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The taste of UT the tours didn’t show

by Ivy Velazquez

One of the many things that UT tour guides rave about is the campus food. They tell the prospective students and their parents about our buffet style cafeteria, the Chik-fil-A, the Dairy Queen, along with all of the other options offered. As a senior watching the soon-to-be freshmen, who somehow seem both bored and excited, I sometimes listen in and think, “don’t fall for it.”

Once upon a time, the food at UT may have been worthy of the praises. I remember having the chicken sandwich from The Grill and thinking that it was one of the most delicious I’d ever had. But now, both the chicken and the burgers come out burnt almost to a crisp.

I am someone who frequents the caf simply because I know it is a little easier to eat healthy there. I am by no means a picky eater, but even I can’t ignore when the food I have been served was very clearly frozen beforehand. I don’t know what it is, but there is an unmistakable taste to frozen food.

But, despite all of these disappointments in the Vaughn dining options, we at least had Morsani. I doubt many people could deny that the cuisine offered in Morsani Hall was exponentially better quality than Vaughn’s. This widely-accepted opinion is perhaps best shown by the 30 minute lines that form as soon as both Salsa Rico and Pandini’s open for lunch.

I know I especially love to get the rice bowls at Salsa Rico. However, I was quite disappointed when I saw that our portions had been cut this year. Where we were once given a full-sized plate for our food, we are now given the boats that they serve the burritos in, which is probably about half the size of what we received before.

And over at Pandini’s, they changed the pizza. For those who are new this year, when you ordered a pizza, you used to order a personal pizza that was put into the oven once you ordered. It took awhile but it came out nice and hot. Now, the pizzas are premade and sit until they are ordered. The order comprises of two slices, which are notoriously cold most of the time.

Don’t even get me started on the hot dogs from Dairy Queen. It’s not so much the flavor that is the problem. It is more the odd chunks that I feel within the meat whenever I bite into one. They definitely feel like it is something that shouldn’t be in there.  At least they still have decent blizzards.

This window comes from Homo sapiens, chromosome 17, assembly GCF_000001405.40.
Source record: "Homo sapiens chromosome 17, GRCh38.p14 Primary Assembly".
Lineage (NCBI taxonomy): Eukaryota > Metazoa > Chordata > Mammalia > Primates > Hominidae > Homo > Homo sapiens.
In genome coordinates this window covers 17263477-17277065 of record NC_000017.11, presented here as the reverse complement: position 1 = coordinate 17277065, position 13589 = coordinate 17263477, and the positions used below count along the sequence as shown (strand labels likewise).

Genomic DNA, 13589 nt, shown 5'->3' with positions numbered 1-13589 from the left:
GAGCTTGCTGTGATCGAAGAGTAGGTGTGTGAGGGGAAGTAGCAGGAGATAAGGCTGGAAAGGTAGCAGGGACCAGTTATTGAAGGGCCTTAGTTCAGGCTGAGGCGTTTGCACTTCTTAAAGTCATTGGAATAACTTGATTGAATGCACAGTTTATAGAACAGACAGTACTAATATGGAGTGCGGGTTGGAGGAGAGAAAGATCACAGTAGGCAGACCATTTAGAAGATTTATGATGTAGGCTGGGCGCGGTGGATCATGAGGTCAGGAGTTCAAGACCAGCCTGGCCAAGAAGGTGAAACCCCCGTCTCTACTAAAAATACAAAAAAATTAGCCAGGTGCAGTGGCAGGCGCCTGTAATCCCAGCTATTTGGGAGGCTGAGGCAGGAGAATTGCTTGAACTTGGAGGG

Another spot that is a big highlight for incoming freshmen is our on-campus Starbucks. It’s clear why, but it does often end up as yet another disappointment. My biggest issue from our Starbucks has been the hot chocolate. To me, it’s no better than the kind you get in a package mix; more often than not, it tastes more like water rather than chocolate.

I understand that the dining halls of the university have to cater to thousands of students and faculty a day and sometimes the quality of food can be sacrificed. And it’s not like we expect five-star quality; it is school food after all.

One (sort-of) hidden treasure on campus would be Rathskeller. With a Subway-style service, quality sandwich ingredients, and their crepes making station, their quality is definitely above most of the rest of food on campus. I know I’ve never had a bad meal. However, since it’s not exactly on meal plan, it’s not an option that students frequent. And whether the sandwiches are good or not, people would likely tire of it very quickly.

Clearly the Rathskeller is doing something right. So maybe something could be emulated from it to the other dining services. In the meantime, we could at least revert back to the old Morsani options.

Ivy Velazquez can be reached at ivelisse.velazquez@spartans.ut.edu.

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